Macrostructures de l'exclusion financière: banques grand public et banques marginales dans l'espace financier de Los Angeles

Translated title of the contribution: The macrostructure of financial exclusion: Mainstream, ethnic and fringe banks in money space

Gary Dymski, Wei Li

Research output: Contribution to journalArticlepeer-review

12 Scopus citations


Financial exclusion arises as a social problem when some individuals are systematically denied equal (or any) access to the core financial services required to conduct transactions and provide for future security. This essay contributes to the geographic literature on financial exclusion in two ways: first, we identify some of the micro- and macrostructural determinants of this phenomenon for the U.S. case, including strategic shifts in the banking industry; second, we consider the relationship between financial exclusion and the emerging ethnic banking sector in Los Angeles. In the U.S., financial exclusion takes the form of lower-income and minority households' unequal access to bank accounts, loan markets, and capital accumulation. The U.S. case constitutes an interesting point of departure, as it has a relatively high income but a degree of inequality among the largest in the world. Los Angeles' ethnic banks offer an interesting example, in turn, because this sector has grown to constitute about one-fourth of the banking sector in the county as a whole. We find that increasing financial exclusion is a byproduct of banks' strategic shifts in the wake of deregulation and global financial competition; further, it is very likely to be observed under particular sets of macrostructural circumstances - and these circumstances are especially likely in lower-income areas. Ethnobanks, whose strategic approach often differs from other banks', can help to reverse the extent of financial exclusion in the communities they serve. But because Los Angeles' most successful ethnobanks have undertaken this exclusion-reversing strategic approach in very special macrostructural (and privileged) circumstances, it is possible that this success story is an exception that proves the rule.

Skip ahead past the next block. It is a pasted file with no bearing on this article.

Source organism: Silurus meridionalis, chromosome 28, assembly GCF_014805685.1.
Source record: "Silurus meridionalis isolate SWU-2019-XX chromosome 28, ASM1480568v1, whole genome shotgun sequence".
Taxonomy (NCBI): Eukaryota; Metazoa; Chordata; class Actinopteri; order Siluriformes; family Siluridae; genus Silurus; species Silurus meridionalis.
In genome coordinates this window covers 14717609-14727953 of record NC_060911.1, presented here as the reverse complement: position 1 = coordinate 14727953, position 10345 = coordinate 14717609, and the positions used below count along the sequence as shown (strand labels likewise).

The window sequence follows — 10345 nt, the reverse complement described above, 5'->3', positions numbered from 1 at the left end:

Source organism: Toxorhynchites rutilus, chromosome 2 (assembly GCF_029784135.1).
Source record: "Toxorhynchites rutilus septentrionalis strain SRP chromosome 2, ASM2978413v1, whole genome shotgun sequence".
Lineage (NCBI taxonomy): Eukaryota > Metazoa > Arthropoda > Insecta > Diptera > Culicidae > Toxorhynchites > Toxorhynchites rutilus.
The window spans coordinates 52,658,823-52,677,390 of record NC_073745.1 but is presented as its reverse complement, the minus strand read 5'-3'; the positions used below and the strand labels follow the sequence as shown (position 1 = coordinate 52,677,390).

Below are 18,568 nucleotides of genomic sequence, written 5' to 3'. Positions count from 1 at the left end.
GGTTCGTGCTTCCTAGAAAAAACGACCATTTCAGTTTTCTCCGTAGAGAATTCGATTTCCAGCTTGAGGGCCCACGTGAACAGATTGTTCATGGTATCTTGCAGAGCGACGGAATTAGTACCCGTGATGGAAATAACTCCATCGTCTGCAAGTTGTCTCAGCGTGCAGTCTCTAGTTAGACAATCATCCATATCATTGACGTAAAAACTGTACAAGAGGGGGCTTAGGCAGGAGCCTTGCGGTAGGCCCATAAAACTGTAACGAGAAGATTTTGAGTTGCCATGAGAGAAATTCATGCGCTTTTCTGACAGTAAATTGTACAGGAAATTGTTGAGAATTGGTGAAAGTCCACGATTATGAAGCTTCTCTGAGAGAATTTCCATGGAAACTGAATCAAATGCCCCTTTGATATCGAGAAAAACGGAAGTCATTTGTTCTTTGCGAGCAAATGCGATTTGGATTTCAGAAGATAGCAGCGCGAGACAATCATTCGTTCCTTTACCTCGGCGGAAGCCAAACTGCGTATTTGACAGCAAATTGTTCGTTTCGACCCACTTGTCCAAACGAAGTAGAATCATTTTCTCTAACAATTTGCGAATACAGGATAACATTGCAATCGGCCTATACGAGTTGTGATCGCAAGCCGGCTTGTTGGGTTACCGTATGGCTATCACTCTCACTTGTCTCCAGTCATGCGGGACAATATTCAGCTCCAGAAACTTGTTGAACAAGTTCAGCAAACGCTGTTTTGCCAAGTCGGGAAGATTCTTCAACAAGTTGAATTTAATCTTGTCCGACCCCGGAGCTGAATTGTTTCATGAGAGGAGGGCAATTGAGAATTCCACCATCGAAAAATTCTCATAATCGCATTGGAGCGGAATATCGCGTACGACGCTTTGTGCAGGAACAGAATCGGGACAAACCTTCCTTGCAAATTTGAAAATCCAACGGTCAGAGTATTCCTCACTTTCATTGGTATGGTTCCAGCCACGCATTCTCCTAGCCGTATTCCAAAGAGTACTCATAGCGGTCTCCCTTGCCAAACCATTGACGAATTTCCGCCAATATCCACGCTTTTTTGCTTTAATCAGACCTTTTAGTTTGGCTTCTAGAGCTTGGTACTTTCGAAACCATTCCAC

Translated title of the contributionThe macrostructure of financial exclusion: Mainstream, ethnic and fringe banks in money space
Original languageFrench
Pages (from-to)181-199
Number of pages19
Issue number1
StatePublished - 2003


  • Ethnobank
  • Financial exclusion
  • Los Angeles
  • Minorities
  • Money space

ASJC Scopus subject areas

  • Demography
  • Geography, Planning and Development


Dive into the research topics of 'The macrostructure of financial exclusion: Mainstream, ethnic and fringe banks in money space'. Together they form a unique fingerprint.

Cite this